Bandpass Filter Calculator



Passive Bandpass Filter


Passive bandpass filter





Passive Bandpass Filter Formulas


Passive bandpass filter formulas



Enter the Low Cutoff Frequency









This page contains 3 bandpass filter circuits.

The first bandpass filter circuit is for a passive bandpass filter composed of just resistors and capacitors.

The second bandpass filter circuit is for an active bandpass filter composed of an op amp that gives an amplified inverting output. This means that the output signal is 180 degrees out of phase from the input voltage signal.

The third bandpass filter circuit is for an active bandpass filter composed of an op amp that gives an amplified noninverting output. This means that the output signal is exactly in phase with the input voltage signal.

So, on to the first bandpass filter circuit, shown above, that shows a passive bandpass filter composed of 2 resistors and 2 capacitors.

A passive bandpass filter is a bandpass filter that does not require power and does not give amplification of the input signal.

On the contrast, an active bandpass filter is a bandpass filter that requires power and amplifies the input signal.

The passive bandpass filter, shown above, is first composed of a high-pass filter shown by resistor R1 and capacitor R2.

The high-pass filter forms the low cutoff frequency.

What the high-pass filter does is it passes all frequencies above the low cutoff frequency point.

The formula for calculating the low cutoff frequency is, frequency= 1/2πR1C1

The next part of the circuit is the low-pass filter.

The low-pass filter forms the high cutoff frequency.

What the low-pass does is it passes all frequencies below the high cutoff frequency point.

So the high-pass filter passes all frequencies above the low cutoff frequency point and the high-pass filter passes all frequencies below the high cutoff frequency point.

The formula for calculating the high cutoff frequency is, frequency= 1/2πR2C2

All the frequencies in between these 2 cutoff frequency points form the passband of the bandpass filter circuit. The passband are the frequencies that are passed to the output without much attenuation. All other frequencies outside the cutoff frequencies are greatly attenuated. The further the frequency is from the passband, the more it is attenuated.

So, for example, if the low cutoff frequency point is 1KHz and the high cutoff frequency point is 10KHz, the passband is from 1KHz to 10KHz. These frequencies pass through without much attenuation. Frequencies outside the passband are greatly attenuated such as those below the low cutoff frequency such as 500Hz, for example, or those above the high cutoff frequency such as 20KHz, for example.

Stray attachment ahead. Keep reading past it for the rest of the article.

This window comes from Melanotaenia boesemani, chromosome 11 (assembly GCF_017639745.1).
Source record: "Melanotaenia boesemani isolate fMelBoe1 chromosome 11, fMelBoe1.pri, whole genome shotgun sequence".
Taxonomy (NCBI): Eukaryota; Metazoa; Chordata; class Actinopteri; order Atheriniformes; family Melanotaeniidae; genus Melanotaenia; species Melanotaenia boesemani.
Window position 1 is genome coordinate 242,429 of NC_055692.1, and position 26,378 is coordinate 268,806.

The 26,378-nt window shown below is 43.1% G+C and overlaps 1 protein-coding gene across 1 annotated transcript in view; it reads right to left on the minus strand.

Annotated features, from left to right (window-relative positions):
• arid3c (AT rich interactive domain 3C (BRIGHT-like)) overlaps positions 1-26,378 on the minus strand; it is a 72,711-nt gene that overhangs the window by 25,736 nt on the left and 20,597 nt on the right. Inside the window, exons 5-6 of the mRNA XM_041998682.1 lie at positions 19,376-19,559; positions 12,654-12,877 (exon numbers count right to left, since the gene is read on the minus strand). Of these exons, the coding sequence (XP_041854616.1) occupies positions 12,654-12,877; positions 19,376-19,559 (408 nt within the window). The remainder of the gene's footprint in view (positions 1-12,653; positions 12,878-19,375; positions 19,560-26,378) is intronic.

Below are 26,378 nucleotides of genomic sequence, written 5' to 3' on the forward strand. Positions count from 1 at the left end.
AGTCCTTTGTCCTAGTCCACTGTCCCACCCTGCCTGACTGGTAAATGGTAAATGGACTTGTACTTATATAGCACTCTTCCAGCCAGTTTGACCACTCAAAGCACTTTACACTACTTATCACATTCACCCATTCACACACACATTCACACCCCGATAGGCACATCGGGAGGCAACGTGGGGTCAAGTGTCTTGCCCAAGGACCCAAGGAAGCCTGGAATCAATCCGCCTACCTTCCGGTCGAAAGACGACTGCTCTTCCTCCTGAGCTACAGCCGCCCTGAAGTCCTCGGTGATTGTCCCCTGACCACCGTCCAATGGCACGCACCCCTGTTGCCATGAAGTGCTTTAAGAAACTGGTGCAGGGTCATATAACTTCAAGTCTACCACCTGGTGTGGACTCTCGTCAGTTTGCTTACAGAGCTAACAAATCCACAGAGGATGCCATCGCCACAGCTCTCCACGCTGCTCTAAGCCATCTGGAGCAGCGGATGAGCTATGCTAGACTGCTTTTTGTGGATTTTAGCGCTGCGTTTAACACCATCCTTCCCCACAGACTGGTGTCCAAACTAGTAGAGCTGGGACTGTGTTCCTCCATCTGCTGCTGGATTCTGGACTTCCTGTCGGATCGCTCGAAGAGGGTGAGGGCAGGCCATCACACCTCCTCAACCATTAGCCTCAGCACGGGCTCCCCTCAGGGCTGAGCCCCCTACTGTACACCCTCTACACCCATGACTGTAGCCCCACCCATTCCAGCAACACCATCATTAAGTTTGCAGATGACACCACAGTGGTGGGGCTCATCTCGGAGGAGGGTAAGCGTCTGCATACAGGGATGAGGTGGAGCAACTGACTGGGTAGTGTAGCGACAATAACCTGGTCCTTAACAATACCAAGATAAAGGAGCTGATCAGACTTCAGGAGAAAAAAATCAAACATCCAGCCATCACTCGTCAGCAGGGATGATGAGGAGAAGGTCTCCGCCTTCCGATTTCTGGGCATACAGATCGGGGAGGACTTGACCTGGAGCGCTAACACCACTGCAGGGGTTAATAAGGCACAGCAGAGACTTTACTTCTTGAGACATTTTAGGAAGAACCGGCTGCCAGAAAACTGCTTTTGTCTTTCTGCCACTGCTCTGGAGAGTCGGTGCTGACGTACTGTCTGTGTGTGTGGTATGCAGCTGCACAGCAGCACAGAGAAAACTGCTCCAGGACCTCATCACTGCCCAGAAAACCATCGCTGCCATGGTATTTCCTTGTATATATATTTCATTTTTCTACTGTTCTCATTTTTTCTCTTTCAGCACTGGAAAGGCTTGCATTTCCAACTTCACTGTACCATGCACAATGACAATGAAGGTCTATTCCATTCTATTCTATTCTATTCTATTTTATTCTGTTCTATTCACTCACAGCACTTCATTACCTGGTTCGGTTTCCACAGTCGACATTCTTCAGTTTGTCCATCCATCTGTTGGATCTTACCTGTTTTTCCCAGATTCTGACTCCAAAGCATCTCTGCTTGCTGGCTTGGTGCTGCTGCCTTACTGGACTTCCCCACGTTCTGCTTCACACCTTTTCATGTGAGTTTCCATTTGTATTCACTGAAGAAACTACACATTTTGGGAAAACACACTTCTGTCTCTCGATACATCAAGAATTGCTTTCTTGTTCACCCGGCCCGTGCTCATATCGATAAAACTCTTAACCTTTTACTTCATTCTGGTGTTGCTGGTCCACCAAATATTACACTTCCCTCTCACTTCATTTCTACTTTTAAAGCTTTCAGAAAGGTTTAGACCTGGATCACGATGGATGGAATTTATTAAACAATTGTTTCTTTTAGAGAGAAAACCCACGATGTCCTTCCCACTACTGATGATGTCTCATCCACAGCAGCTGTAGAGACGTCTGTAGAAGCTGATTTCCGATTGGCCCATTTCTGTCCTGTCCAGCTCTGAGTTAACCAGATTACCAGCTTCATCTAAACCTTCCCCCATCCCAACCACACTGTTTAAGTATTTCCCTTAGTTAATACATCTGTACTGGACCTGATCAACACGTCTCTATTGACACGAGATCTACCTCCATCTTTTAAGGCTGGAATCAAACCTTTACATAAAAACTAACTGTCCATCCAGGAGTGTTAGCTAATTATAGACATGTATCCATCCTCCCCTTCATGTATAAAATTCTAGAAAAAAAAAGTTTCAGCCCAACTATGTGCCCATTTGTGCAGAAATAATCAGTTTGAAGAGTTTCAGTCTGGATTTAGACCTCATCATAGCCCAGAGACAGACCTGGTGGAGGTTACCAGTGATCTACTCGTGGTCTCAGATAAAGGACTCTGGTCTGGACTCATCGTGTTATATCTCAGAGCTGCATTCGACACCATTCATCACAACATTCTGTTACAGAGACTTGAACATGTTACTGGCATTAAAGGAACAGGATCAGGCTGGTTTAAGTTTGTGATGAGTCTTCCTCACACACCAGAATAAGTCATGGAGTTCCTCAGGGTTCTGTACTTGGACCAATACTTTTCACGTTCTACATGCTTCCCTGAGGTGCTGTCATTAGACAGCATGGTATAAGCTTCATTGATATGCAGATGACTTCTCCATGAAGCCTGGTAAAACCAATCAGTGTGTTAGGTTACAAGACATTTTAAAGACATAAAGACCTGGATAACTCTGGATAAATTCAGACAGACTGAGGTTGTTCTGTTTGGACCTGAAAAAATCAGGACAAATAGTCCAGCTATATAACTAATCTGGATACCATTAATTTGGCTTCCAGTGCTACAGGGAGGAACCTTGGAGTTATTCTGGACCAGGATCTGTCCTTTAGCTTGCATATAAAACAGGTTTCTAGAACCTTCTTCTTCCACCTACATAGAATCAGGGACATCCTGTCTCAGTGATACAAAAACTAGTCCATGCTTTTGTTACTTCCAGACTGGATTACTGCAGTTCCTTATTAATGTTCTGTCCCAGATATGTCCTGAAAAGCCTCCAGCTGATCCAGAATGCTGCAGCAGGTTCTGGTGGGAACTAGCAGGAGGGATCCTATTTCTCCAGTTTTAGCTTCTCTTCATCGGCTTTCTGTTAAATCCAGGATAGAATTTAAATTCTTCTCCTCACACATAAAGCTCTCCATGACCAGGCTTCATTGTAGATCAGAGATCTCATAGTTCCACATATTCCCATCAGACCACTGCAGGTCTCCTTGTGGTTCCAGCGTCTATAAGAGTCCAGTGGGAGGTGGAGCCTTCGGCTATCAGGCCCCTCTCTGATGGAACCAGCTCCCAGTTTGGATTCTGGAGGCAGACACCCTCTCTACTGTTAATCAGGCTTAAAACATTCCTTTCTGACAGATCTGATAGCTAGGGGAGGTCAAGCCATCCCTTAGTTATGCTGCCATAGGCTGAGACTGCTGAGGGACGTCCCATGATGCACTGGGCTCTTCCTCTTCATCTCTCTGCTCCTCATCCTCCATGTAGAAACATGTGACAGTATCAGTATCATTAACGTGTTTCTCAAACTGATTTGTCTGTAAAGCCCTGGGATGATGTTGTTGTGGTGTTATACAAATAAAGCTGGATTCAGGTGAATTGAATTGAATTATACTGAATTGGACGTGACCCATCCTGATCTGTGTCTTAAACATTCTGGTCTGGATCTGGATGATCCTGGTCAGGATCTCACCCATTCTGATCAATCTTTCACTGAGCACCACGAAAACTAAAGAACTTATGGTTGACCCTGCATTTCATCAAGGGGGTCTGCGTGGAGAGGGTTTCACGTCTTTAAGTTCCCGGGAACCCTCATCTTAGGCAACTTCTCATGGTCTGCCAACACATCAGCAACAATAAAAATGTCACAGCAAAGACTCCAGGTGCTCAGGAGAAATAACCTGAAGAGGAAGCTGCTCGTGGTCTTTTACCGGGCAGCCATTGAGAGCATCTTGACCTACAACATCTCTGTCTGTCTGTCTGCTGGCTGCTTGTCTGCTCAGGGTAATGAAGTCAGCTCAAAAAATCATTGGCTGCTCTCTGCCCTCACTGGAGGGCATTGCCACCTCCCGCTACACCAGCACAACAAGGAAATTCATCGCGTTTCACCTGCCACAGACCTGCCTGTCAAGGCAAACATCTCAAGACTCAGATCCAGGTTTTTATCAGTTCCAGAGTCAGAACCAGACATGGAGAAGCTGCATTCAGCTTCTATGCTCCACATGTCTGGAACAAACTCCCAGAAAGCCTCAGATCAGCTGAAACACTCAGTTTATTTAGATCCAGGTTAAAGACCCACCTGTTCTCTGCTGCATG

So to use the passive bandpass calculator, all you have to enter is the low cutoff frequency point, or the minimum frequency desired to be passed, and the high cutoff frequency point ,or the maximum frequency desired to be passed. The calculator will then compute the values of resistor R1, capacitor C1, resistor R2, and capacitor C2.

The calculator allows for you to specify whether the frequency is in hertz, kilohertz, or megahertz for each of the cutoff frequencies.




Active Inverting Op Amp Bandpass Filter


Active inverting op amp bandpass filter



Active Inverting Op Amp Bandpass Filter Formulas


Active inverting op amp bandpass filter formulas



Enter the Low Cutoff Frequency






This calculator is an active inverting bandpass filter calculator.

The output is the inverted input signal, which means the input signal and output signal are 180 degrees out of phase. When one is on, the other off.

This active bandpass filter is composed first of a high-pass filter which is made up of resistor R1 and capacitor C1.

Resistor R1 and capacitor C1 set the low cutoff frequency for the bandpass filter.

All frequencies above this cutoff frequency point are passed through to output.

The formula for calculating the low cutoff frequency is, frequency= 1/2πR1C1

The second part of the circuit is composed of resistor R2 and capacitor C2, which forms the low pass filter.

Resistor R2 and capacitor C2 set the high cutoff frequency for the bandpass filter.

All frequencies below this cutoff frequency points are passed through to output.

The formula for calculating the high cutoff frequency is, frequency= 1/2πR2C2

So all frequencies between the low cutoff frequecny and the high cutoff frequency are the passband of the bandpass filter.